As a consequence of the February 22, 1965 letter of the petitioner, Juan T. David, counsel for Phillips and Sons wrote the petitioner himself. In this letter dated March 12, 1965, Atty. David requested that the petitioner withdraw his controversial November 24, 1964 letter. According to David the said letter was the "only obstacle to the conclusion of the transaction between my client, Robert O. Phillips and Sons, Inc. and Mr. Yuchengco involving the shares of stock of Hacienda Benito, Inc." A copy of the letter was attached to a letter sent to Yuchengco also dated March 12, 1965 informing him about the failure to obtain the desired waiver and expressing the view that "waiver is unnecessary."cralaw virtua1aw library

In another letter dated March 26, 1965 addressed to the petitioner, Atty. David gave the petitioner until March 29, 1965 to withdraw unconditionally the controversial letter. The petitioner was informed that Yuchengco had given an ultimatum that if waiver was not obtained by March 31, 1965, the transaction would have to be cancelled.chanrobles virtualawlibrary chanrobles.com:chanrobles.com.ph

In reply to the March 26, 1965 letter, the petitioner sent a letter addressed to Phillips and Sons and the Phillips spouses informing them that the letter served as notice that all negotiations had been cancelled. Perez Rubio gave them until March 31, 1965 to pay the balance of the payment for his shares of stock plus interests and attorney’s fees.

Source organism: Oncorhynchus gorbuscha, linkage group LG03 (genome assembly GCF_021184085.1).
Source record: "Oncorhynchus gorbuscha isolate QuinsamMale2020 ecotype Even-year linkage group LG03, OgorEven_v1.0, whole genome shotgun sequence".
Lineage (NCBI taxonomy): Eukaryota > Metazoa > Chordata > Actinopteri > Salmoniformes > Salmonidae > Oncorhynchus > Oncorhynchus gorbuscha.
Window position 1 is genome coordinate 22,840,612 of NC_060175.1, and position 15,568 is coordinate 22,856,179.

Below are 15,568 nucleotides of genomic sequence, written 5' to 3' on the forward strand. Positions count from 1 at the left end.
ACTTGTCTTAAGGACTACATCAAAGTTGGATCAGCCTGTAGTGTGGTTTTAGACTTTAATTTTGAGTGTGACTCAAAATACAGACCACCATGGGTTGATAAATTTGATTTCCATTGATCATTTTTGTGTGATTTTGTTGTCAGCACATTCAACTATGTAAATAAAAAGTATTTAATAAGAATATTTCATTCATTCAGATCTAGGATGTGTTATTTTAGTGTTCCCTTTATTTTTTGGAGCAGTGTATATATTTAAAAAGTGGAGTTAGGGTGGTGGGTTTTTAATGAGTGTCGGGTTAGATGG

The letter served as the last communications between the petitioner and Phillips and Sons and the Phillips spouses before March 31, 1965 when Civil Case No. 8632 was filed.

Taking into consideration, all the details of the negotiations in the sale of the shares of stock of Hacienda Benito, Inc. from Phillips and Sons to Mr. Yuchengco, there is no factual or legal basis for the appellate court’s conclusion that the petitioner unlawfully and inofficiously interfered with the negotiations.

We fail to see any reason why the petitioner should be accused of unlawful interference in maintaining his stand regarding the sale of shares of stock of Hacienda Benito, Inc. that he still had the option to rescind the contract between him and Phillips and Sons and stating the existence of his vendor’s lien over said shares of stock.